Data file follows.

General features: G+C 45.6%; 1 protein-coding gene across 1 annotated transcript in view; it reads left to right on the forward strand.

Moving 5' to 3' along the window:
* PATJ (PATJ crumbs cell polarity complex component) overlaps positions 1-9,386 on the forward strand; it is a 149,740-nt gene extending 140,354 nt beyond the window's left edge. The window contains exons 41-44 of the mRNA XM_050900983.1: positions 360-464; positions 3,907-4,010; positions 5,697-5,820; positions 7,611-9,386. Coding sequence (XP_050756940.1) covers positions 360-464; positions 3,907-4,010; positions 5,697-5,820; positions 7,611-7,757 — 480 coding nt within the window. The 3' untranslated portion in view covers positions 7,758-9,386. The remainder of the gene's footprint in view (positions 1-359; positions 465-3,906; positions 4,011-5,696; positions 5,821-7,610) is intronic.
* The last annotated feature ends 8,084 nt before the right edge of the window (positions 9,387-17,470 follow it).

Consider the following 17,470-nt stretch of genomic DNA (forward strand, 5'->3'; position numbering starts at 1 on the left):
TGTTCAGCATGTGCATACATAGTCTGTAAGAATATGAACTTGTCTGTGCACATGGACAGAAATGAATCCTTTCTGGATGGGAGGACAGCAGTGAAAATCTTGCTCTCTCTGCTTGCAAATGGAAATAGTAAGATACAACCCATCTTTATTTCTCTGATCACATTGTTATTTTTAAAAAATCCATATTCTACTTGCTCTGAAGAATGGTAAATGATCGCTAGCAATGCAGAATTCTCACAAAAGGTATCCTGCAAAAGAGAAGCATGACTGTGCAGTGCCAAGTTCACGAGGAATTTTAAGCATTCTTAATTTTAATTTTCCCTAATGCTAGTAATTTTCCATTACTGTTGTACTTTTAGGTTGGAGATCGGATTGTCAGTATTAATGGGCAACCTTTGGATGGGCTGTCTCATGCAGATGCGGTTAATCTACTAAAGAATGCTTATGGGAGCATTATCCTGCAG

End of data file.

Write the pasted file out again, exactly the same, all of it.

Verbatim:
General features: G+C 45.6%; 1 protein-coding gene across 1 annotated transcript in view; it reads left to right on the forward strand.

Moving 5' to 3' along the window:
* PATJ (PATJ crumbs cell polarity complex component) overlaps positions 1-9,386 on the forward strand; it is a 149,740-nt gene extending 140,354 nt beyond the window's left edge. The window contains exons 41-44 of the mRNA XM_050900983.1: positions 360-464; positions 3,907-4,010; positions 5,697-5,820; positions 7,611-9,386. Coding sequence (XP_050756940.1) covers positions 360-464; positions 3,907-4,010; positions 5,697-5,820; positions 7,611-7,757 — 480 coding nt within the window. The 3' untranslated portion in view covers positions 7,758-9,386. The remainder of the gene's footprint in view (positions 1-359; positions 465-3,906; positions 4,011-5,696; positions 5,821-7,610) is intronic.
* The last annotated feature ends 8,084 nt before the right edge of the window (positions 9,387-17,470 follow it).

Consider the following 17,470-nt stretch of genomic DNA (forward strand, 5'->3'; position numbering starts at 1 on the left):
TGTTCAGCATGTGCATACATAGTCTGTAAGAATATGAACTTGTCTGTGCACATGGACAGAAATGAATCCTTTCTGGATGGGAGGACAGCAGTGAAAATCTTGCTCTCTCTGCTTGCAAATGGAAATAGTAAGATACAACCCATCTTTATTTCTCTGATCACATTGTTATTTTTAAAAAATCCATATTCTACTTGCTCTGAAGAATGGTAAATGATCGCTAGCAATGCAGAATTCTCACAAAAGGTATCCTGCAAAAGAGAAGCATGACTGTGCAGTGCCAAGTTCACGAGGAATTTTAAGCATTCTTAATTTTAATTTTCCCTAATGCTAGTAATTTTCCATTACTGTTGTACTTTTAGGTTGGAGATCGGATTGTCAGTATTAATGGGCAACCTTTGGATGGGCTGTCTCATGCAGATGCGGTTAATCTACTAAAGAATGCTTATGGGAGCATTATCCTGCAG